Introduction- Aging is a natural process. Old age should be regarded as a normal, inevitable biological phenomenon. As a result of the advances made in medicine and public health measures in the last half of the 20th century, there is a substantial increase in the life span of man. Elders above 65 years (old age) have health problems as a result of aging process, which calls for special consideration.
In India, with its population of over one billion people, people older than 60 years constitute 7.6% of the total population, which amounts to 76 million. Incidence of oral cancer, which is an old age disease, is highest in India.
A LINK TO SYSTEMIC HEALTH
The exploding geriatric population, coupled with recent discoveries surrounding links between oral health and systemic health, make it increasingly important for the dental community to be prepared to treat geriatric patients in the dental office or where they live. Ongoing research suggests that periodontal bacteria entering the bloodstream may be linked to conditions such as respiratory disease, diabetes, heart disease, increased risk of stroke, and osteoporosis. Studies further suggest that periodontal bacteria can pose a threat to people whose health is already compromised by these conditions.3 In light of this growing body of research, comprehensive dental care becomes increasingly important to help improve our geriatric patients’ quality of life and outlook.
ENCOURAGING SENIOR VISITS AND PREVENTIVE CARE
A natural part of aging can be dramatically diminished pain perception, which can easily mask the need for professional dental care. Additionally, many individuals accept oral problems and tooth loss as inevitable results of aging, making dental visits unimportant to them. These patients may not understand that regular dental appointments become increasingly important as they age or that professional care can positively impact their quality of life and attitude. Given this, the entire dental team needs to encourage older patients to maintain daily oral hygiene as well as regular dental visits.
With patients who wear complete or partial dentures it is just as important to stress proper care and maintenance procedures as it is to encourage follow-up appointments. One report showed that only 19% of denture wearers remember their dental professionals’ instructions regarding regular checkups. In particular, it is advisable to stress oral re-evaluations for denture patients when considering bisphosphonate therapy. By remembering to emphasize these details to your elderly patients and explain why it is important they follow your advice, you can help make check-ups routine and not just a painful emergency.
STRATEGIES FOR SUCCESS
Dental care for seniors has always posed unique challenges. It requires understanding and sensitivity to the medical, psychological, social, and financial status of elderly patients. When providing care to aging patients with physical and sensory limitations, the entire dental team needs to ensure that patients feel welcomed and comfortable. Be sure that written information such as health history forms, business cards, brochures, appointment cards, and postcards are available in large-print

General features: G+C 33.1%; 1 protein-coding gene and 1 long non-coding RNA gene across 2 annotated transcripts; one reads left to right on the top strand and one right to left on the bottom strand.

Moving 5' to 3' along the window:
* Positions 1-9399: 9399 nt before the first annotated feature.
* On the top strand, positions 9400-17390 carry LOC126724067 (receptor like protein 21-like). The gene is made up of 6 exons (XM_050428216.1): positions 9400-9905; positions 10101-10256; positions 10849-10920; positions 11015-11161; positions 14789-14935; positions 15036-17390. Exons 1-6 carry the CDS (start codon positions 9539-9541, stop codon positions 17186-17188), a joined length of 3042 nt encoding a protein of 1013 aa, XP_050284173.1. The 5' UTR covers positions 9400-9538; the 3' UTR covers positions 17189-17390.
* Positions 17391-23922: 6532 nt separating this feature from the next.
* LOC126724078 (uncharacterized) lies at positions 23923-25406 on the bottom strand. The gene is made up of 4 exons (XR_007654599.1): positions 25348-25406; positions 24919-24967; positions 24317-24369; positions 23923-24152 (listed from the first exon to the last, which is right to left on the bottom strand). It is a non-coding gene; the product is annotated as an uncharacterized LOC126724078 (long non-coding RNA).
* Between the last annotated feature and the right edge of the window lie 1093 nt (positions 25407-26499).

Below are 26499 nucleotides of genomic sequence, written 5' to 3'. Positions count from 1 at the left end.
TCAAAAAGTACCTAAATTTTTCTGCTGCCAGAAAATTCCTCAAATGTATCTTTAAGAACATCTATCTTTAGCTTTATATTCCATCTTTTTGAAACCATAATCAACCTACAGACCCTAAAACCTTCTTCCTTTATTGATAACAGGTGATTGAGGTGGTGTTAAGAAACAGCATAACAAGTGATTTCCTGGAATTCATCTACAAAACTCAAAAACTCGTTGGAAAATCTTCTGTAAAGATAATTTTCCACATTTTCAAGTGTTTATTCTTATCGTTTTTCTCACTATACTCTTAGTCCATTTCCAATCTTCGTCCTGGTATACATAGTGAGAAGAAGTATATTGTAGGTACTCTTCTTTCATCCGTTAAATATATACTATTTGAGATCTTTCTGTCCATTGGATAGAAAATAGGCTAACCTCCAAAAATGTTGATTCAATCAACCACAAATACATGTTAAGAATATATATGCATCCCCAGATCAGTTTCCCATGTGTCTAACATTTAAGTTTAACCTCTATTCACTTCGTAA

Arrange furniture to accommodate wheelchairs and walkers, and to reduce or eliminate barriers. Be sure to offer supportive armchairs (that are not too deep or too low) in easy-to-access areas of the reception room. For wheelchair transfers, always position the seat of the dental chair at the same height as the patient’s wheelchair..
BEFORE THE EXAM
Dental providers will find more success when they communicate clearly, respectfully, and reassuringly with elderly patients. Speak slowly and directly to the patient.
Knowledge of the patient’s medical and dental history aids the practitioner in planning and providing safe, personalized, appropriate, and comfortable treatment. An accurate health history is more than a legal necessity..
ENCOURAGING CAREGIVER INVOLVEMENT
Geriatric patients may have difficulty performing routine oral hygiene procedures due to physical limitations and/or memory problems, making the instruction and coordination of home care particularly important. Because of the possibility of actively declining skills. Demonstrate the use of power brushes and interdental aids and, most importantly, have the caregiver don gloves and participate. Dental professionals need to make sure patient and caregiver completely understand the oral care they will be practicing at home.
Geriatric healthcare is complex. The medical team’s goals include maximizing each person’s function, health, independence, and quality of life. Ideally, every geriatric team should include a dentist and/or dental hygienist to promote optimal quality of life through proper oral care. Poor dental health does not have to be an inevitable consequence for America’s aging population. By keeping abreast of the complex issues that impact geriatric dental care and offering treatment that takes into consideration the physical, mental, and social status of older adults, dental healthcare providers can enhance their older patients’ health, thus enabling them to enjoy healthier, longer lives with improved comfort, outlook, and quality of life.